That same night, March 25, Viola Liuzzo drove back to Selma, her 1963 Oldsmobile crammed with marchers. Liuzzo was thirty-nine years old, married, a mother of five from Detroit. A white woman, Liuzzo challenged her children to consider their racial prejudices. How would they feel, she asked them, if all the Santas at the mall were Black? What if fashion magazines put only Black girls on the cover? When Liuzzo told her family she was going to Selma in response to Martin Luther King’s call for volunteers, her husband, a Teamsters Union business agent, balked.

It wasn’t her fight, he said.

“It’s everybody’s fight,” she answered.

After dropping off a carload of marchers in Selma, Liuzzo and another SCLC volunteer headed back to Montgomery to fetch more people. On a quiet stretch of highway in rural Lowndes County, four Klansmen in another car spotted Liuzzo and her companion. Outraged, apparently, at the sight of a white woman with a Black male passenger, the Klansmen shot at the Oldsmobile. Liuzzo was killed. Her passenger survived.

Wednesday, February 14, 2024

the last book I ever read (King: A Life by Jonathan Eig, excerpt fourteen)

from King: A Life by Jonathan Eig:

The FBI’s interest in King began in response to his association with Stanley Levison. “To Hoover,” wrote Paul Letersky, Hoover’s young office assistant, “Communism wasn’t simply a competing ideology; it was pure, unadulterated evil, a disease of the human spirit, and anyone who wittingly or unwittingly advanced its cause was the enemy.” Hoover believed that communists exerted influence on King. When King criticized the FBI as racist, Hoover took the remark personally, as he took most criticism. And the director became even more compulsive about the King investigation when wiretaps revealed the nature of the civil rights leader’s personal life.

The director did not act alone. Much of the bureau worked to undermine King, some agents driven by loyalty to Hoover and others driven by their own animus. Among the latter was William C. Sullivan, director of the domestic intelligence division, also known as Division Five. Sullivan—sometimes referred to as “Crazy Billy” within the bureau—appears to have been genuinely offended by King’s behavior. Sullivan was a short, neatly dressed man with a New England accent. He rose through the ranks of the FBI, from special agent to supervisor, unit chief, section chief, inspector, chief inspector, assistant director in charge of domestic intelligence and foreign operations, and, finally, assistant to the director in charge of all investigations. It was Sullivan who became outraged by King’s success at the March on Washington and who made the initial decision to bug King’s hotel room at the Willard Hotel. It was Sullivan who pitched the idea of promoting Samuel R. Pierce to supplant King as a civil rights leader. It was Sullivan who directed the FBI laboratory to make a tape with highlights of the scenes captured from microphone coverage of King’s hotel rooms. And it was Sullivan who wrote the threatening letter that went along with the tape.

Tuesday, February 13, 2024

the last book I ever read (King: A Life by Jonathan Eig, excerpt thirteen)

from King: A Life by Jonathan Eig:

Robert Kennedy, unconvinced, struggled to understand why King didn’t take the communist threat more seriously. At the very least, King’s ties to Levison damaged King’s reputation in Washington, where such things mattered. On October 7, the FBI formally requested permission to install wiretap coverage on King’s home and office in Atlanta. Three days later, Robert Kennedy signed the authorization. He also approved an FBI request for a wiretap on Bayard Rustin.

Years later, Robert Kennedy’s associates would argue that the attorney general had permitted the wiretaps because Hoover had pressured him to do so. In a series of 1964 interviews that would remain sealed until after his death, Kennedy said he believed that Levison was a communist and that King had fallen under Levison’s influence. “Their goals were identical, really, I suppose,” Kennedy said of Levison and King. But in those same interviews, the attorney general offered additional context for his capitulation. Hoover, he said, claimed he had dirt on the Kennedys, too, including a report about a liaison with “a group of girls on the twelfth floor … of the LaSalle Hotel.” Robert Kennedy said the liaison never happened, but he offered it as evidence of Hoover’s methods.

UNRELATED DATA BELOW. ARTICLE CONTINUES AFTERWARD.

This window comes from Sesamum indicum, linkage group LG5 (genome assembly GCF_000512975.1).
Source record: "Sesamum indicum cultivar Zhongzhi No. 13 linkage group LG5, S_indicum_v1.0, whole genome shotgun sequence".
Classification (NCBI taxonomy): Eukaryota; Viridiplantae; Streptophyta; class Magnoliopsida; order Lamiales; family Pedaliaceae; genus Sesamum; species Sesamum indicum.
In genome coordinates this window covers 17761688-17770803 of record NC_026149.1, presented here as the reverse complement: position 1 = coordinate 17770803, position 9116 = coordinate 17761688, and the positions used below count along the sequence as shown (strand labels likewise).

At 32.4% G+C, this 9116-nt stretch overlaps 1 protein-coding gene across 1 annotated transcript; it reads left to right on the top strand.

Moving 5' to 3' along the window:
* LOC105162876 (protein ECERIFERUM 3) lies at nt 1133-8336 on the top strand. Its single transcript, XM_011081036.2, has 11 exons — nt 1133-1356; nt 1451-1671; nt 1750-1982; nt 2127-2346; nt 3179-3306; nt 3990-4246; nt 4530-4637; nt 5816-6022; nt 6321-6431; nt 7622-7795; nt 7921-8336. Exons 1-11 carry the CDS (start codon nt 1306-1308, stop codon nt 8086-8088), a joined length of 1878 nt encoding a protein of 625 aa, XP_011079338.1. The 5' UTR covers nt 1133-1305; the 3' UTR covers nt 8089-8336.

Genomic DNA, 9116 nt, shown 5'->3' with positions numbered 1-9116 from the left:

Monday, February 12, 2024

the last book I ever read (King: A Life by Jonathan Eig, excerpt twelve)

from King: A Life by Jonathan Eig:

On the day of King’s arrest, a group of eight white clergymen in Birmingham had issued a statement calling on Black citizens to “withdraw support from these demonstrations, and to unite locally in working peacefully for a better Birmingham.” The statement continued: “We recognize the natural impatience of people who feel their hopes are slow in being realized. But we are convinced that these demonstrations are unwise and untimely.” Earlier in the year, most of the same white clergymen had written a statement encouraging white people in Birmingham to obey integration orders, declaring “no person’s freedom is safe unless every person’s freedom is equally protected.” The new statement appeared on page 2 of the April 13 edition of the Birmingham News, on the same page as a photo of King and Abernathy being shoved toward the paddy wagon.

The clergymen considered their message a plea for cooperation, moderation, and reason. But King, who read the statement under the weak glare of his jail cell’s lightbulb, became disturbed. Why did everyone keep telling Black people to wait? The Kennedys said wait. Birmingham’s mayor said wait. The reverend Billy Graham said wait. The Black professional class in Birmingham said wait. Editorial writers for The New York Times said wait. Give the government time to act, they all said; keep the peace, and trust the process. But for King and the people he felt called to lead, waiting signaled acceptance of an unjust plight. Waiting represented complicity. As King’s mind spun, he set to work. He wrote on the margins of the newspaper, and, when he ran out of room in the newspaper margins, he scribbled on napkins and toilet paper. Sometimes he used the paper in which his sandwiches had been wrapped.